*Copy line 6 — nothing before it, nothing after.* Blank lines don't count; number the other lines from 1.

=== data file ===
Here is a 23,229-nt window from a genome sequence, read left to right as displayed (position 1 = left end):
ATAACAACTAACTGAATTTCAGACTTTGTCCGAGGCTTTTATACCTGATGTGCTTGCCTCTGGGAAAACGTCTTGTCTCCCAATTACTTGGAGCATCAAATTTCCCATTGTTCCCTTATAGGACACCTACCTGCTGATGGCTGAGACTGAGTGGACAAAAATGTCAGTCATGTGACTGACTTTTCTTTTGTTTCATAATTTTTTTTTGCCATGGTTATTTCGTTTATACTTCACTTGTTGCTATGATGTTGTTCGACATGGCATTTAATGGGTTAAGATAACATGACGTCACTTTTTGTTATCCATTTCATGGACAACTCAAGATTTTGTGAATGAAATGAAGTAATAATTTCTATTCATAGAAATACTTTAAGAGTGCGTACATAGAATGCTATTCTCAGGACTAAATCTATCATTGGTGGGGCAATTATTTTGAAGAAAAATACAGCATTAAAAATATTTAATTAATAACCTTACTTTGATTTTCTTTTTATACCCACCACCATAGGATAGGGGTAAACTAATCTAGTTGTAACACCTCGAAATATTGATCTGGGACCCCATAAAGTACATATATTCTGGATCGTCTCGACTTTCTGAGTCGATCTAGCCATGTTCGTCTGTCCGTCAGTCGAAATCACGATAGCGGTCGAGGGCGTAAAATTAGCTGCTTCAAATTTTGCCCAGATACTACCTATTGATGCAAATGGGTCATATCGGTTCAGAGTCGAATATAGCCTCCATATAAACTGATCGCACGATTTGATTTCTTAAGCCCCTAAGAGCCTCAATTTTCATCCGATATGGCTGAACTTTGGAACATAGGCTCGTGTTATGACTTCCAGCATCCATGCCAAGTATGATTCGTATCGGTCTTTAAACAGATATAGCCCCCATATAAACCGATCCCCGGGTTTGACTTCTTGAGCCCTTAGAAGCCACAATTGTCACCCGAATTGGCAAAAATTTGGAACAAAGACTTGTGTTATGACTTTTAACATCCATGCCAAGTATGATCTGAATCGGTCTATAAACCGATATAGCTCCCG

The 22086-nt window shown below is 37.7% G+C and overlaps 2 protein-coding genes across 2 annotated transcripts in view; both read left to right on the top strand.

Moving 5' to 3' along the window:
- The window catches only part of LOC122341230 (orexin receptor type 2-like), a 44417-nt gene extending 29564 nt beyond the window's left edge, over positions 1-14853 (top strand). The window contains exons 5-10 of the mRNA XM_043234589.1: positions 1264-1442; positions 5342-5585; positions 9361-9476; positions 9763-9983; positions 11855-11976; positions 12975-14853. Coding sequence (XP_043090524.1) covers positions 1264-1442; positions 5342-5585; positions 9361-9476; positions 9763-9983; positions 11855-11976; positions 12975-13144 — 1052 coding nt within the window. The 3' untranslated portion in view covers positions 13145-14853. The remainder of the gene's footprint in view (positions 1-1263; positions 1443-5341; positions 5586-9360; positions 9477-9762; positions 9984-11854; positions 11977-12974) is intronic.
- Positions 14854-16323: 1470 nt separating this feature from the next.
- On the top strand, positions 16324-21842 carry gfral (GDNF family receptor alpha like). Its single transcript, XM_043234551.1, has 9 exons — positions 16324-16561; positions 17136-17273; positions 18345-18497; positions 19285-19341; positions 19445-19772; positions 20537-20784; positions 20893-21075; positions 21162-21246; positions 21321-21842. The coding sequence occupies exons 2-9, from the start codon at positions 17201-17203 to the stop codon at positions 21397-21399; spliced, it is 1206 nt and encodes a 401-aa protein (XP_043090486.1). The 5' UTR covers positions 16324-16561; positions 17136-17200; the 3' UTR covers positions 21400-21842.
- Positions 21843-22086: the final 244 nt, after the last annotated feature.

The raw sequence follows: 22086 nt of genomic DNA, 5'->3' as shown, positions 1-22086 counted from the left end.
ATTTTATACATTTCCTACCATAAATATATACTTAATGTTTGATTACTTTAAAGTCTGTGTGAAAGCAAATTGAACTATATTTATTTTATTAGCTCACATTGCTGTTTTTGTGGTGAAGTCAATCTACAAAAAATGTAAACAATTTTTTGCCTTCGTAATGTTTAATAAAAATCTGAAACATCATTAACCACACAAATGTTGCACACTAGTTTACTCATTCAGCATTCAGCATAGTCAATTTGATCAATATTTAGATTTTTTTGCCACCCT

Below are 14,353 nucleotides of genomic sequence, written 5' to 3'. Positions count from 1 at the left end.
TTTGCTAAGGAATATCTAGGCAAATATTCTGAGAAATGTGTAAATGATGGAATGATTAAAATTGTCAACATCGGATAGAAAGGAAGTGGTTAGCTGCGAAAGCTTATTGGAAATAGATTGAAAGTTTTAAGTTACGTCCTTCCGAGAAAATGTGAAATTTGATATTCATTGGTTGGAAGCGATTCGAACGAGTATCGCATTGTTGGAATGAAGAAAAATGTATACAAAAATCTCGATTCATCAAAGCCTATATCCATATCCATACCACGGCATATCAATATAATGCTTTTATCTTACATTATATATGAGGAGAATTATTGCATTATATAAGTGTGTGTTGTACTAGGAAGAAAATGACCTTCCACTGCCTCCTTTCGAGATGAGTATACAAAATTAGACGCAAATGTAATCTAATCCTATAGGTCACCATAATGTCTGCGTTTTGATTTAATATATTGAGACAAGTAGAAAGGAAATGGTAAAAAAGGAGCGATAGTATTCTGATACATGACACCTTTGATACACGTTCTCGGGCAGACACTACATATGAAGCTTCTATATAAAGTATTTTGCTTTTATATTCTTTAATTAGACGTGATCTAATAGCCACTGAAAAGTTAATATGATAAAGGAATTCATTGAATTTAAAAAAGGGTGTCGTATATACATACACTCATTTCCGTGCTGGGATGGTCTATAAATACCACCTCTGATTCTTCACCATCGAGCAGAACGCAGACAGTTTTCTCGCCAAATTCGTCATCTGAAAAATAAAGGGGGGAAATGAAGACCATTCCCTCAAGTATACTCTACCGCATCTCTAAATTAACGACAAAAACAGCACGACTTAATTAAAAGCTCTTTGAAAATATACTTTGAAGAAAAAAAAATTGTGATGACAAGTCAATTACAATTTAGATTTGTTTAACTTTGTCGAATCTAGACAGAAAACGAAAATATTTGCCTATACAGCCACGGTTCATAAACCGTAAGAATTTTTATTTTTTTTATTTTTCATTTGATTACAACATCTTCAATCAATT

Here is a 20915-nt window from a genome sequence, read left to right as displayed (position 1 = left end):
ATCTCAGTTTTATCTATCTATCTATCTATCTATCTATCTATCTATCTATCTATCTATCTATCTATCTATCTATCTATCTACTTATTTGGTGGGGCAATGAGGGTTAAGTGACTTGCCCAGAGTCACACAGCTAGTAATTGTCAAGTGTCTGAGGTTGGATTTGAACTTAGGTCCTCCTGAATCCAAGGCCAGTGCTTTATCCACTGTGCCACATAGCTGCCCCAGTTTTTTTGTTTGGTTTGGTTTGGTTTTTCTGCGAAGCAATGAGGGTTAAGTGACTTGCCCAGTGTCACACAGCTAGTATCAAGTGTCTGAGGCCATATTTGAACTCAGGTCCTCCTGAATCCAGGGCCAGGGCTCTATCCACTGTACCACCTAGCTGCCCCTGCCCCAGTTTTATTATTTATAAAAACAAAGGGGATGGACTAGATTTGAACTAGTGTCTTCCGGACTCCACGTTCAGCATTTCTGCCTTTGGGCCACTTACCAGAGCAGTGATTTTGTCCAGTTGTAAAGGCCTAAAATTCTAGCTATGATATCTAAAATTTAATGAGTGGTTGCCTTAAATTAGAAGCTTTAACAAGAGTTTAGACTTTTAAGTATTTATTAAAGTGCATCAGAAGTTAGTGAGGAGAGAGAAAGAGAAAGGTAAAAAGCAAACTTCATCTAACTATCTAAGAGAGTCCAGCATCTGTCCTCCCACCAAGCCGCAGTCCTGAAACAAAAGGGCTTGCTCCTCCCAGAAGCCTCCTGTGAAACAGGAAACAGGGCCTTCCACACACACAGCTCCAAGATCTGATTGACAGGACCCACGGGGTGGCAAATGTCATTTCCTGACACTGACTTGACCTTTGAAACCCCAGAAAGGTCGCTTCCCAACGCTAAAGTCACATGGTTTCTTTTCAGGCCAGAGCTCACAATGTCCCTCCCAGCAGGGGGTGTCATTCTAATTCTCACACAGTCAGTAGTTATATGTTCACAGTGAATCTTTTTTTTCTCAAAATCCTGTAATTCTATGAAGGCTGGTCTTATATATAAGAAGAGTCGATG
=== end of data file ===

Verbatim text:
- Positions 14854-16323: 1470 nt separating this feature from the next.